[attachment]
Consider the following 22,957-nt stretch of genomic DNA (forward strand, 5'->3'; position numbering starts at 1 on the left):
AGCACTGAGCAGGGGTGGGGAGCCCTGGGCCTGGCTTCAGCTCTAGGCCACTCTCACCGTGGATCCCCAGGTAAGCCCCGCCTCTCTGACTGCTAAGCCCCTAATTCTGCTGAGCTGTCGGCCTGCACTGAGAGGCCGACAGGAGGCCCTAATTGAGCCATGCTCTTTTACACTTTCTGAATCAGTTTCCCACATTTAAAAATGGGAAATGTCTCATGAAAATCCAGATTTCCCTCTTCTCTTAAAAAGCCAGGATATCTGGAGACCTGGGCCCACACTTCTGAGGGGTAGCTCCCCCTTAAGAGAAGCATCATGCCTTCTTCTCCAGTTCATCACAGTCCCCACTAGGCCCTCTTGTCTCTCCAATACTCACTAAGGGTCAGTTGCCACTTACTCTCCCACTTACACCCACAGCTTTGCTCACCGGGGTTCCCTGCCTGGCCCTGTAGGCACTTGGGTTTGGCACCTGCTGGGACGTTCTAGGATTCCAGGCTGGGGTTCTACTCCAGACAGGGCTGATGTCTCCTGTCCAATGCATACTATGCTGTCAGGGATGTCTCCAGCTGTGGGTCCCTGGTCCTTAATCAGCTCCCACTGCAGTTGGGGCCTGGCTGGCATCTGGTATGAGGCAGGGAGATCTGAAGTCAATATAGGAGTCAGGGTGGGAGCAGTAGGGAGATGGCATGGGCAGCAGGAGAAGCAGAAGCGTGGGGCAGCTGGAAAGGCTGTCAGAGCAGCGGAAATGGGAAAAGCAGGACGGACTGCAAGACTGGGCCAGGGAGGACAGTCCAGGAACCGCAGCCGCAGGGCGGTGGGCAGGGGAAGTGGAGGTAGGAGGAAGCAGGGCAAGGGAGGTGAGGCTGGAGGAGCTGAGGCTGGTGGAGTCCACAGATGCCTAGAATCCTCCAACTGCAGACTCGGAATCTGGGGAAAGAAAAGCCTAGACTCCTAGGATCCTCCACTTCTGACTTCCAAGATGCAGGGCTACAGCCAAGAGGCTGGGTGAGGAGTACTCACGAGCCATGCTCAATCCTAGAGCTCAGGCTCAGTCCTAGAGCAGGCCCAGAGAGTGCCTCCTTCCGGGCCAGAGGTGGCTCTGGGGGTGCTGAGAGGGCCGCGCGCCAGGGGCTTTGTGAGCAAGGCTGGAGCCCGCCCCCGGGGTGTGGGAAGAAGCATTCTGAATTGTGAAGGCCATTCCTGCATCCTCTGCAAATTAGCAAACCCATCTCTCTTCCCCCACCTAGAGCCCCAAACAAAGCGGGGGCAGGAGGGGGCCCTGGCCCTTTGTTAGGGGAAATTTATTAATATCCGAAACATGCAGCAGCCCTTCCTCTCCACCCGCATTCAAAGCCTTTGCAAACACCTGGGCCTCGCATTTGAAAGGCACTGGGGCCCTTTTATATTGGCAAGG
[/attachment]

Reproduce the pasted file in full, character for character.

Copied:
Consider the following 22,957-nt stretch of genomic DNA (forward strand, 5'->3'; position numbering starts at 1 on the left):
AGCACTGAGCAGGGGTGGGGAGCCCTGGGCCTGGCTTCAGCTCTAGGCCACTCTCACCGTGGATCCCCAGGTAAGCCCCGCCTCTCTGACTGCTAAGCCCCTAATTCTGCTGAGCTGTCGGCCTGCACTGAGAGGCCGACAGGAGGCCCTAATTGAGCCATGCTCTTTTACACTTTCTGAATCAGTTTCCCACATTTAAAAATGGGAAATGTCTCATGAAAATCCAGATTTCCCTCTTCTCTTAAAAAGCCAGGATATCTGGAGACCTGGGCCCACACTTCTGAGGGGTAGCTCCCCCTTAAGAGAAGCATCATGCCTTCTTCTCCAGTTCATCACAGTCCCCACTAGGCCCTCTTGTCTCTCCAATACTCACTAAGGGTCAGTTGCCACTTACTCTCCCACTTACACCCACAGCTTTGCTCACCGGGGTTCCCTGCCTGGCCCTGTAGGCACTTGGGTTTGGCACCTGCTGGGACGTTCTAGGATTCCAGGCTGGGGTTCTACTCCAGACAGGGCTGATGTCTCCTGTCCAATGCATACTATGCTGTCAGGGATGTCTCCAGCTGTGGGTCCCTGGTCCTTAATCAGCTCCCACTGCAGTTGGGGCCTGGCTGGCATCTGGTATGAGGCAGGGAGATCTGAAGTCAATATAGGAGTCAGGGTGGGAGCAGTAGGGAGATGGCATGGGCAGCAGGAGAAGCAGAAGCGTGGGGCAGCTGGAAAGGCTGTCAGAGCAGCGGAAATGGGAAAAGCAGGACGGACTGCAAGACTGGGCCAGGGAGGACAGTCCAGGAACCGCAGCCGCAGGGCGGTGGGCAGGGGAAGTGGAGGTAGGAGGAAGCAGGGCAAGGGAGGTGAGGCTGGAGGAGCTGAGGCTGGTGGAGTCCACAGATGCCTAGAATCCTCCAACTGCAGACTCGGAATCTGGGGAAAGAAAAGCCTAGACTCCTAGGATCCTCCACTTCTGACTTCCAAGATGCAGGGCTACAGCCAAGAGGCTGGGTGAGGAGTACTCACGAGCCATGCTCAATCCTAGAGCTCAGGCTCAGTCCTAGAGCAGGCCCAGAGAGTGCCTCCTTCCGGGCCAGAGGTGGCTCTGGGGGTGCTGAGAGGGCCGCGCGCCAGGGGCTTTGTGAGCAAGGCTGGAGCCCGCCCCCGGGGTGTGGGAAGAAGCATTCTGAATTGTGAAGGCCATTCCTGCATCCTCTGCAAATTAGCAAACCCATCTCTCTTCCCCCACCTAGAGCCCCAAACAAAGCGGGGGCAGGAGGGGGCCCTGGCCCTTTGTTAGGGGAAATTTATTAATATCCGAAACATGCAGCAGCCCTTCCTCTCCACCCGCATTCAAAGCCTTTGCAAACACCTGGGCCTCGCATTTGAAAGGCACTGGGGCCCTTTTATATTGGCAAGG